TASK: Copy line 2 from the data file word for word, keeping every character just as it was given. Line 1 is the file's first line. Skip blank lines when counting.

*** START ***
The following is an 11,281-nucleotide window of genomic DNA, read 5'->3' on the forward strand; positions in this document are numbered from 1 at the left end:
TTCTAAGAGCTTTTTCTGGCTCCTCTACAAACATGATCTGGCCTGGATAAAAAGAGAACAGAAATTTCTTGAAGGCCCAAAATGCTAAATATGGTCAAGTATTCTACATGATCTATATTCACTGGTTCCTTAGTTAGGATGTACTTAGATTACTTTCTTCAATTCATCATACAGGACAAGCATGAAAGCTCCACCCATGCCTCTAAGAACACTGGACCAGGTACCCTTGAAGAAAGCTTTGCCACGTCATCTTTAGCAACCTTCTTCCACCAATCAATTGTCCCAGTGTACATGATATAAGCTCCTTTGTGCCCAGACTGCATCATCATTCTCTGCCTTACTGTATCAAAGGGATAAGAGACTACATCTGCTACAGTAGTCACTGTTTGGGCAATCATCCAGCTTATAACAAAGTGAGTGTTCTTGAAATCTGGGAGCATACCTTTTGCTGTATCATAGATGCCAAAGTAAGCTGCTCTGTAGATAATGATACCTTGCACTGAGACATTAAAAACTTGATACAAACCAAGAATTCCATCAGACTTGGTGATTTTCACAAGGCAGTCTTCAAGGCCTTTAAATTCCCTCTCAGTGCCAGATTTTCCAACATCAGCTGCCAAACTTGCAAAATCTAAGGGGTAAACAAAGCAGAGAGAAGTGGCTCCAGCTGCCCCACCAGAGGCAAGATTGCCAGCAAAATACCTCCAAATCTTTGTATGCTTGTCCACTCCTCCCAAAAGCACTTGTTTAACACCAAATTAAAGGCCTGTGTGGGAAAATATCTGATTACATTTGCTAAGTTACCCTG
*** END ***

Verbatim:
TTCTAAGAGCTTTTTCTGGCTCCTCTACAAACATGATCTGGCCTGGATAAAAAGAGAACAGAAATTTCTTGAAGGCCCAAAATGCTAAATATGGTCAAGTATTCTACATGATCTATATTCACTGGTTCCTTAGTTAGGATGTACTTAGATTACTTTCTTCAATTCATCATACAGGACAAGCATGAAAGCTCCACCCATGCCTCTAAGAACACTGGACCAGGTACCCTTGAAGAAAGCTTTGCCACGTCATCTTTAGCAACCTTCTTCCACCAATCAATTGTCCCAGTGTACATGATATAAGCTCCTTTGTGCCCAGACTGCATCATCATTCTCTGCCTTACTGTATCAAAGGGATAAGAGACTACATCTGCTACAGTAGTCACTGTTTGGGCAATCATCCAGCTTATAACAAAGTGAGTGTTCTTGAAATCTGGGAGCATACCTTTTGCTGTATCATAGATGCCAAAGTAAGCTGCTCTGTAGATAATGATACCTTGCACTGAGACATTAAAAACTTGATACAAACCAAGAATTCCATCAGACTTGGTGATTTTCACAAGGCAGTCTTCAAGGCCTTTAAATTCCCTCTCAGTGCCAGATTTTCCAACATCAGCTGCCAAACTTGCAAAATCTAAGGGGTAAACAAAGCAGAGAGAAGTGGCTCCAGCTGCCCCACCAGAGGCAAGATTGCCAGCAAAATACCTCCAAATCTTTGTATGCTTGTCCACTCCTCCCAAAAGCACTTGTTTAACACCAAATTAAAGGCCTGTGTGGGAAAATATCTGATTACATTTGCTAAGTTACCCTG